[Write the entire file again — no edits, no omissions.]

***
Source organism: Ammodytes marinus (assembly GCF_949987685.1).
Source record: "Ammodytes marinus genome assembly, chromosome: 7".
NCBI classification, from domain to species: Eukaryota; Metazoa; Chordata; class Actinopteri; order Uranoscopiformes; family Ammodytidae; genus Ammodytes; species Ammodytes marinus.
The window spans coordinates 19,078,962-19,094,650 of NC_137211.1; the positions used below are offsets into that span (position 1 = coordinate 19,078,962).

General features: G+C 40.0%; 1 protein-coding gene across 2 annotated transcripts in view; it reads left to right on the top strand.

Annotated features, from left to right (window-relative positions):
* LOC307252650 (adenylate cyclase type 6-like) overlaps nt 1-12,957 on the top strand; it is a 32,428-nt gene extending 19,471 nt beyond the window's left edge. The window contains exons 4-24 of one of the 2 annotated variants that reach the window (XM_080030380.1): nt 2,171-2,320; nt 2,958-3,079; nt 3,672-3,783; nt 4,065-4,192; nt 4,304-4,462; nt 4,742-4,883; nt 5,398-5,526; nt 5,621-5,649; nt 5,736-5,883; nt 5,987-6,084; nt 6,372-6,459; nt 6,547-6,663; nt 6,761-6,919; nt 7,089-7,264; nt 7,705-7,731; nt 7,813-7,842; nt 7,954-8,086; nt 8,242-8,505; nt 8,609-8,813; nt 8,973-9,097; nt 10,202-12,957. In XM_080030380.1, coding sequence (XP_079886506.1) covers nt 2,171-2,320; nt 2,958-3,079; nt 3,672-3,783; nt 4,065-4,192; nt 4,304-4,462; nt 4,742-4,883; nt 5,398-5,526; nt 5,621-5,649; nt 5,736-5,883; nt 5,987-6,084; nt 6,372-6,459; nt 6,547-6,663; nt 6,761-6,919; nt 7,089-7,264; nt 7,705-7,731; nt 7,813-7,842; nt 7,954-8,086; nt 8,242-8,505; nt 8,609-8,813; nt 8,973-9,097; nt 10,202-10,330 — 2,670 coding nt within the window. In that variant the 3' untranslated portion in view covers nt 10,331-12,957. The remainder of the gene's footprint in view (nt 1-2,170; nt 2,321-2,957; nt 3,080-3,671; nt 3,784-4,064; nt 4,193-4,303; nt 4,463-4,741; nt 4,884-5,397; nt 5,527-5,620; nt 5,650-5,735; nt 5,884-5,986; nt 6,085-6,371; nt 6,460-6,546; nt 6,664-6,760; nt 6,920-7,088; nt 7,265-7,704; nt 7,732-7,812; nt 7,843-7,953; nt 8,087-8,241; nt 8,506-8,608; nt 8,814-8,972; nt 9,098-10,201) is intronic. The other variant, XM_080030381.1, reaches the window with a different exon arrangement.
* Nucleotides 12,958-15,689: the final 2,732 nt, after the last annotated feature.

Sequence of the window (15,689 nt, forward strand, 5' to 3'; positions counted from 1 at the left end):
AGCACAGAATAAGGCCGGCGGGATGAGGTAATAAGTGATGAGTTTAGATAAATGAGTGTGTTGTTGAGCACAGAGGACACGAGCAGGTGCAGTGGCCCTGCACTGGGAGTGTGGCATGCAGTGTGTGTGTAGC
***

Source organism: Ammodytes marinus (assembly GCF_949987685.1).
Source record: "Ammodytes marinus genome assembly, chromosome: 7".
NCBI classification, from domain to species: Eukaryota; Metazoa; Chordata; class Actinopteri; order Uranoscopiformes; family Ammodytidae; genus Ammodytes; species Ammodytes marinus.
The window spans coordinates 19,078,962-19,094,650 of NC_137211.1; the positions used below are offsets into that span (position 1 = coordinate 19,078,962).

General features: G+C 40.0%; 1 protein-coding gene across 2 annotated transcripts in view; it reads left to right on the top strand.

Annotated features, from left to right (window-relative positions):
* LOC307252650 (adenylate cyclase type 6-like) overlaps nt 1-12,957 on the top strand; it is a 32,428-nt gene extending 19,471 nt beyond the window's left edge. The window contains exons 4-24 of one of the 2 annotated variants that reach the window (XM_080030380.1): nt 2,171-2,320; nt 2,958-3,079; nt 3,672-3,783; nt 4,065-4,192; nt 4,304-4,462; nt 4,742-4,883; nt 5,398-5,526; nt 5,621-5,649; nt 5,736-5,883; nt 5,987-6,084; nt 6,372-6,459; nt 6,547-6,663; nt 6,761-6,919; nt 7,089-7,264; nt 7,705-7,731; nt 7,813-7,842; nt 7,954-8,086; nt 8,242-8,505; nt 8,609-8,813; nt 8,973-9,097; nt 10,202-12,957. In XM_080030380.1, coding sequence (XP_079886506.1) covers nt 2,171-2,320; nt 2,958-3,079; nt 3,672-3,783; nt 4,065-4,192; nt 4,304-4,462; nt 4,742-4,883; nt 5,398-5,526; nt 5,621-5,649; nt 5,736-5,883; nt 5,987-6,084; nt 6,372-6,459; nt 6,547-6,663; nt 6,761-6,919; nt 7,089-7,264; nt 7,705-7,731; nt 7,813-7,842; nt 7,954-8,086; nt 8,242-8,505; nt 8,609-8,813; nt 8,973-9,097; nt 10,202-10,330 — 2,670 coding nt within the window. In that variant the 3' untranslated portion in view covers nt 10,331-12,957. The remainder of the gene's footprint in view (nt 1-2,170; nt 2,321-2,957; nt 3,080-3,671; nt 3,784-4,064; nt 4,193-4,303; nt 4,463-4,741; nt 4,884-5,397; nt 5,527-5,620; nt 5,650-5,735; nt 5,884-5,986; nt 6,085-6,371; nt 6,460-6,546; nt 6,664-6,760; nt 6,920-7,088; nt 7,265-7,704; nt 7,732-7,812; nt 7,843-7,953; nt 8,087-8,241; nt 8,506-8,608; nt 8,814-8,972; nt 9,098-10,201) is intronic. The other variant, XM_080030381.1, reaches the window with a different exon arrangement.
* Nucleotides 12,958-15,689: the final 2,732 nt, after the last annotated feature.

Sequence of the window (15,689 nt, forward strand, 5' to 3'; positions counted from 1 at the left end):
AGCACAGAATAAGGCCGGCGGGATGAGGTAATAAGTGATGAGTTTAGATAAATGAGTGTGTTGTTGAGCACAGAGGACACGAGCAGGTGCAGTGGCCCTGCACTGGGAGTGTGGCATGCAGTGTGTGTGTAGC